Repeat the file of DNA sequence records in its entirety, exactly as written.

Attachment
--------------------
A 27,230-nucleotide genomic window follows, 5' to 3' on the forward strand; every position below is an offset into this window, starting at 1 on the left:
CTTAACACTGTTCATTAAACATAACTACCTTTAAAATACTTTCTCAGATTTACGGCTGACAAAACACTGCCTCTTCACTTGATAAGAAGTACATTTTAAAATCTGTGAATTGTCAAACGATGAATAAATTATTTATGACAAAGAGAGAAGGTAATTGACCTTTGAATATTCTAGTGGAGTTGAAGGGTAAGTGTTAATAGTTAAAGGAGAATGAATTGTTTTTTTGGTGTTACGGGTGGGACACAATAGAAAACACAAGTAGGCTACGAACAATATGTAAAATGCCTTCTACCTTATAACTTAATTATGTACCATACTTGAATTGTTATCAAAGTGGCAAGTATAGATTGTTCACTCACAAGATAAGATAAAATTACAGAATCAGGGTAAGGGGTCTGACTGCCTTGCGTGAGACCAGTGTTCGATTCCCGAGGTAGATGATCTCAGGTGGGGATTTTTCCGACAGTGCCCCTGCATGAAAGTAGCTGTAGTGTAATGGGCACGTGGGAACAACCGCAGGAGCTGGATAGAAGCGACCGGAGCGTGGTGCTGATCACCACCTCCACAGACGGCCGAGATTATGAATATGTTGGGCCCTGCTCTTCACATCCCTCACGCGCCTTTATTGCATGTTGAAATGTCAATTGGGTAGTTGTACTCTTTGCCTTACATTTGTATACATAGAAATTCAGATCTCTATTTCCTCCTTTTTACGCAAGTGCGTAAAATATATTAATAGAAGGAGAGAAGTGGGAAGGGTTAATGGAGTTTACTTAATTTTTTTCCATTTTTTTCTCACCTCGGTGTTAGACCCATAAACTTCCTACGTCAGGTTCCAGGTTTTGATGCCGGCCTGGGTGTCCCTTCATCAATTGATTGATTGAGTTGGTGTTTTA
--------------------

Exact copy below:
A 27,230-nucleotide genomic window follows, 5' to 3' on the forward strand; every position below is an offset into this window, starting at 1 on the left:
CTTAACACTGTTCATTAAACATAACTACCTTTAAAATACTTTCTCAGATTTACGGCTGACAAAACACTGCCTCTTCACTTGATAAGAAGTACATTTTAAAATCTGTGAATTGTCAAACGATGAATAAATTATTTATGACAAAGAGAGAAGGTAATTGACCTTTGAATATTCTAGTGGAGTTGAAGGGTAAGTGTTAATAGTTAAAGGAGAATGAATTGTTTTTTTGGTGTTACGGGTGGGACACAATAGAAAACACAAGTAGGCTACGAACAATATGTAAAATGCCTTCTACCTTATAACTTAATTATGTACCATACTTGAATTGTTATCAAAGTGGCAAGTATAGATTGTTCACTCACAAGATAAGATAAAATTACAGAATCAGGGTAAGGGGTCTGACTGCCTTGCGTGAGACCAGTGTTCGATTCCCGAGGTAGATGATCTCAGGTGGGGATTTTTCCGACAGTGCCCCTGCATGAAAGTAGCTGTAGTGTAATGGGCACGTGGGAACAACCGCAGGAGCTGGATAGAAGCGACCGGAGCGTGGTGCTGATCACCACCTCCACAGACGGCCGAGATTATGAATATGTTGGGCCCTGCTCTTCACATCCCTCACGCGCCTTTATTGCATGTTGAAATGTCAATTGGGTAGTTGTACTCTTTGCCTTACATTTGTATACATAGAAATTCAGATCTCTATTTCCTCCTTTTTACGCAAGTGCGTAAAATATATTAATAGAAGGAGAGAAGTGGGAAGGGTTAATGGAGTTTACTTAATTTTTTTCCATTTTTTTCTCACCTCGGTGTTAGACCCATAAACTTCCTACGTCAGGTTCCAGGTTTTGATGCCGGCCTGGGTGTCCCTTCATCAATTGATTGATTGAGTTGGTGTTTTA